In conclusion, 131I-Hyp was proven to be a promising necrosis-targeted agent in rabbit VX2 tumor models, with a smaller molecular weight, better in vivo stability, higher concentration in necrosis and fast clearance from other organs. As a complementary therapeutic modality, NTRT well improved the anticancer efficacy of VDT with a simple procedure, a high tumor volume control rate and low toxicity, and the procedure could be imaged and monitored by clinical MRI and SPECT suites. The final application of 131I-Hyp may provide a new option in our anticancer armamentarium.


Animal model

The protocol for this animal experimentation was approved by the Animal Care and Use Committee of China Medical University. Healthy New Zealand white rabbits weighing 3 kg were provided and maintained by the laboratory animal center of the institute. Fresh VX2 tumors harvested from the tumor-bearing rabbits were cut into 1-mm3 blocks, which were inoculated into the right leg and liver of the recipient rabbits using a CT-guided percutaneous puncture implantation method [38]. The rabbits were maintained for 2 weeks to develop solitary lesions with a diameter of approximately 2 centimeters in both the liver and right leg. The tumor models were evaluated by magnetic resonance imaging (MRI).


The rabbits were anesthetized by intramuscular injection of 3% soluble pentobarbitone (0.5 mg/kg; Sigma, St. Louis, MO, USA) for tumor implantation procedures and in vivo imaging examination.

Drug preparation and administration

Combretastatin A4 phosphate (CA4P), 5-[(2R)-2-hydroxy-2-(3,4,5-trimethoxyphenyl)ethyl]-2- methoxyphenol (Sigma, St. Louis, MO, USA), as a typical VDA, was diluted in phosphate- buffered saline (PBS) at a concentration of 10 mg/ml and intravenously injected at 10 mg/kg of body weight [38, 39].

Hypericin, 4,5,7,4’,5’,7’ -hexahydroxy-2,2’-dimethylnaphthodianthrone (with a purity 99%; Biopurify Phytochemicals Ltd., Chengdu, China; http//www.biopurify.com) was diluted in dimethyl sulfoxide (DMSO, Sigma, St. Louis, MO, USA) at 1 mg/ml and radioiodinated by 131I (Na131I, HTA Co.,Ltd., Beijing, China) using an iodogen-coating method (a standard electrophilic substitution reaction) [15, 22] . Briefly, by using an Iodogen (1,3,4,6-tetrachloro-3α,6α-diphenylglycouril) tube (Molde, Haimen Jiangsu, China), radioiodination was conducted by adding 900 MBq of Na131I, 50 μl of 0.5 M phosphate buffer solution (pH 7.4), and then 2mg of Hyp. The mixture was incubated for 20 minutes, and the reaction was terminated by removal of the reaction mixture. The labeling rate was determined by ascending paper chromatography using Xinhua Filter paper grade No. 1 and 0.01 N HCl. Then the agent was intravenously injected at a dose of 74 MBq/kg.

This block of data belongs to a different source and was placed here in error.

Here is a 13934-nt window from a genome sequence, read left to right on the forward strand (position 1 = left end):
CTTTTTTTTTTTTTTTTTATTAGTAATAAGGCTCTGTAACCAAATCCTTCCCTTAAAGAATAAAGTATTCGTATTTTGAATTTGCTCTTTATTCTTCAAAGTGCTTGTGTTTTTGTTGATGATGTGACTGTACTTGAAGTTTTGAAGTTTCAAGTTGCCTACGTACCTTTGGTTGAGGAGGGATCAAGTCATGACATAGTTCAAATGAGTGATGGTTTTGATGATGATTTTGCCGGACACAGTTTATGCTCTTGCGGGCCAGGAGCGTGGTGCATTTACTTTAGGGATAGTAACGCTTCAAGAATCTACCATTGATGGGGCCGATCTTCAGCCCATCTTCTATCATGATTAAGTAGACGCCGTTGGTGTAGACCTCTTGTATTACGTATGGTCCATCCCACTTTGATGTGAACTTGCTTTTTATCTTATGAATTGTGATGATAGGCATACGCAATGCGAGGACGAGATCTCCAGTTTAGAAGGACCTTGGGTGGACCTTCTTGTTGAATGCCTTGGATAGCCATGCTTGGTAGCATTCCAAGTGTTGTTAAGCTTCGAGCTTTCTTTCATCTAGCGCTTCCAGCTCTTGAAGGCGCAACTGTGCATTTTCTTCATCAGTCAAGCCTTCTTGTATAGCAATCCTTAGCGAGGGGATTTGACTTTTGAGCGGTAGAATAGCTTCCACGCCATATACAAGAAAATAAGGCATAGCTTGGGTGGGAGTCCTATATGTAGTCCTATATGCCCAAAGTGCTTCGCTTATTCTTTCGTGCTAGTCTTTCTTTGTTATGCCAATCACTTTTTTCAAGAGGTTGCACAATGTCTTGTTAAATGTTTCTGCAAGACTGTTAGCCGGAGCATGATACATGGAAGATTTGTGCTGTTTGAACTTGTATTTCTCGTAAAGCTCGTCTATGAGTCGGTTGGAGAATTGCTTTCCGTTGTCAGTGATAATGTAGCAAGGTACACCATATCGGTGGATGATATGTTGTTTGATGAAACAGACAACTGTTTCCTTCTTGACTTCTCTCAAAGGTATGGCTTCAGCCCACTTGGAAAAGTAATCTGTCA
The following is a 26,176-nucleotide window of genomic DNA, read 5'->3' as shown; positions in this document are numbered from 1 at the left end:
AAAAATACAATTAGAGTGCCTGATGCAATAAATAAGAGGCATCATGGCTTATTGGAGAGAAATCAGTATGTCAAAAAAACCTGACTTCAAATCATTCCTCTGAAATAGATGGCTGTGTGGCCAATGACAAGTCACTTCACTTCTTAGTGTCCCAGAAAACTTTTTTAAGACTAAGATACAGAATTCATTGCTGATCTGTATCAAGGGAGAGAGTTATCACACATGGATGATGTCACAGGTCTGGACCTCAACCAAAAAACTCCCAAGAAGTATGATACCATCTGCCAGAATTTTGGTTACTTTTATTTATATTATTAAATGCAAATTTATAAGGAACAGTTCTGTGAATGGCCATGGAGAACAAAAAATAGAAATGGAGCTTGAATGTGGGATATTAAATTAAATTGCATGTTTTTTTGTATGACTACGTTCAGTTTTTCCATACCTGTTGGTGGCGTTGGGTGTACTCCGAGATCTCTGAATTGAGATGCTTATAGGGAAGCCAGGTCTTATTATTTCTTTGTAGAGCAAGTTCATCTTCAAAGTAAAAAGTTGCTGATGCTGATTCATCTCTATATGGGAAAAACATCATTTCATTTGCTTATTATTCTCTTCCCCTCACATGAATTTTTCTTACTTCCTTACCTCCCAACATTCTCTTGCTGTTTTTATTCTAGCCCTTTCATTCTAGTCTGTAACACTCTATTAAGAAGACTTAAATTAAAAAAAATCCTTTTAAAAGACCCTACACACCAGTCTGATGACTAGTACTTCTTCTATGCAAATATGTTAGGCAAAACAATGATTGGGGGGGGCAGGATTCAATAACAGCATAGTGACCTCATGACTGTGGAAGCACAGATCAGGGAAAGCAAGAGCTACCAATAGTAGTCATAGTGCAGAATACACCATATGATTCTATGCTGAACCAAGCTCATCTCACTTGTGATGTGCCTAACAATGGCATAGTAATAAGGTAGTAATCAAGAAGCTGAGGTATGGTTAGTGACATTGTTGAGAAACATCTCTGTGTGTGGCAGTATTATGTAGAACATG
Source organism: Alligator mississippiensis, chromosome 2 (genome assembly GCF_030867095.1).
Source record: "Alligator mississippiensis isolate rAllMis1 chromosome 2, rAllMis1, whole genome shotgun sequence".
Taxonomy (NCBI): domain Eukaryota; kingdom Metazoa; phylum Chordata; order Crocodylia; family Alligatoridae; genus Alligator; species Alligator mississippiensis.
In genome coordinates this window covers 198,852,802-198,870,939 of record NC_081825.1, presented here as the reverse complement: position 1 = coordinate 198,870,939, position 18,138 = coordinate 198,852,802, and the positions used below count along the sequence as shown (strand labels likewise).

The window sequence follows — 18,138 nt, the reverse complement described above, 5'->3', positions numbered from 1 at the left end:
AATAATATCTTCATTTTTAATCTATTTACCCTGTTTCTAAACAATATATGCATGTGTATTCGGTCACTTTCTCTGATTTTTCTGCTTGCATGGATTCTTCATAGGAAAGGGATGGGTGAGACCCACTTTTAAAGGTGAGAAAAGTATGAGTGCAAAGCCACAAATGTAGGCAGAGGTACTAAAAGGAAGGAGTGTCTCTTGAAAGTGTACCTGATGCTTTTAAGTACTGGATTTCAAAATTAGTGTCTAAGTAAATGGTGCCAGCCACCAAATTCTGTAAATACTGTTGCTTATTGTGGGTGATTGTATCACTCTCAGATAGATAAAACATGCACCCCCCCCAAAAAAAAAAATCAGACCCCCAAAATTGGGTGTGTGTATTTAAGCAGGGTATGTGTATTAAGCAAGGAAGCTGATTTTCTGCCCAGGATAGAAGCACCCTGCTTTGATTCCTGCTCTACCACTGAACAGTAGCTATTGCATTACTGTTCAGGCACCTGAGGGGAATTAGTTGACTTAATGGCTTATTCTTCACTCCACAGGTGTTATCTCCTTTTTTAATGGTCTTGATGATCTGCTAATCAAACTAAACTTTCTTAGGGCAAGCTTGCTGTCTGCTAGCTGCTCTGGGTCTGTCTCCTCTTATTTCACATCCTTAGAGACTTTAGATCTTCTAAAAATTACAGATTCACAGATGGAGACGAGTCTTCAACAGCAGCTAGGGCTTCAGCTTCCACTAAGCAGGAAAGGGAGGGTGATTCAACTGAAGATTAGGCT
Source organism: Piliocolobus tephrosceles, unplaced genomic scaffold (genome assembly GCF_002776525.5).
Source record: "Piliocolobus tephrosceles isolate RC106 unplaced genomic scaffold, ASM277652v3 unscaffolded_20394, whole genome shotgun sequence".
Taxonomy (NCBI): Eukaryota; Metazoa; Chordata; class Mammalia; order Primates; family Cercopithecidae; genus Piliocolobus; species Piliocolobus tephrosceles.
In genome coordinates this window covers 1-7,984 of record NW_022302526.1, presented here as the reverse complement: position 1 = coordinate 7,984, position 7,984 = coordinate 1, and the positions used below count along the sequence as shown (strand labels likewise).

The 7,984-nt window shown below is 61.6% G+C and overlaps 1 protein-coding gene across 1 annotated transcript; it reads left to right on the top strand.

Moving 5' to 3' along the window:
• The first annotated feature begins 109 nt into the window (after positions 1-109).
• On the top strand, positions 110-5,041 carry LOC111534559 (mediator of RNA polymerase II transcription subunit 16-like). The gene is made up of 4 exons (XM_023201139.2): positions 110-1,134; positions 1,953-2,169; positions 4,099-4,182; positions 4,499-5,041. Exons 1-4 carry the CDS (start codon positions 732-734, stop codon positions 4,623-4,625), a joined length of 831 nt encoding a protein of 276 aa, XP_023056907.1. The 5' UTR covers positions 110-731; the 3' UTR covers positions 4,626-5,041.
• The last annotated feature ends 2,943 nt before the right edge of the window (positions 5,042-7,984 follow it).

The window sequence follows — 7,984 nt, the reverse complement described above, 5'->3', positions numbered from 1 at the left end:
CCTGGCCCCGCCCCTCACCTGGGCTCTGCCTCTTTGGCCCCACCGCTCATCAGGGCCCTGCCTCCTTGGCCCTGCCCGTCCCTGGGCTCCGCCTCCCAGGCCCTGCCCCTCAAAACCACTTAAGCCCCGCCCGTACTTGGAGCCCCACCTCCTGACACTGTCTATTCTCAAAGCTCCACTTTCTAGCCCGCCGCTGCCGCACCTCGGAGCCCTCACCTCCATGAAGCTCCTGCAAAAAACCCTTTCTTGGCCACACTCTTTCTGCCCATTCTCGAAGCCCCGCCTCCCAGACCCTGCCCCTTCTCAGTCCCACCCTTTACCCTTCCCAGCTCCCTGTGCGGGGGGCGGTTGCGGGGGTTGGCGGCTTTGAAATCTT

Study protocol

Thyroid was blocked in all rabbits by feeding Lugol’s solution (5% iodine and 10% potassium iodide mixed in distilled water; total iodine content of 126.5 mg/mL) from 3 days before the experiments. Twenty-seven tumor-bearing rabbits were divided into 3 groups randomly (9 rabbits in each group). The animals in each group received sequential intravenous injections at a 24-hour interval. Animals in Group A (blank control group) received the two solvents (PBS and DMSO). Animals in group B (VDA control group) received CA4P and DMSO. Animals in group C (NTRT group) received CA4P and 131I-Hyp. A 24-h interval between injections allowed the complete formation of necrosis and optimal accessibility to the latter due to partial recovery of tumor vascularization [22-24, 39, 40]. An animal in each group was executed 24 hours after the first injection to verify tumor necrosis induced by CA4P. MRI and SPECT were performed in vivo at different time points. All 24 animals with bifocal VX2 tumors (one in the muscle and the other in the liver) in the three groups were executed immediately after the last examination at day 12. Postmortem techniques of histopathology, gamma counting, autoradiography and fluorescence microscopy were used. The study protocol is illustrated in Fig. 2.

MR imaging

MRI was performed using a 3.0-T MR unit (Signa HDx; General Electric Medical Systems, USA) with a maximum gradient strength of 40 mT/m equipped with a HD Quadrature Knee/Foot Coil. Initially, a T1-weighted (T1W) spin-echo (SE) sequence with axial, coronal, and sagittal images was used as a localizer. Next, enhanced T1W axial images (TR/TE, 200/5.8 ms; FOV, 160×160 mm; imaging acquisition matrix, 256×192) were obtained with a section thickness of 3.0 mm and an intersection gap of 1.0 mm after intravenous bolus injection of gadodiamide (GE Healthcare AS, USA) at 0.1 mmol/kg.

The tumor volume was calculated using a dedicated workstation (Advantage Workstation, ADW 4.5; GE Medical Systems, USA). Using an operator-defined region of interest (ROI), the area of tumor was manually delineated on each tumor-containing slice. The total area of tumor for the slices was calculated after summation and then was multiplied by the slice thickness plus gap to obtain the total tumor volume according to the formula [I] [38, 41]: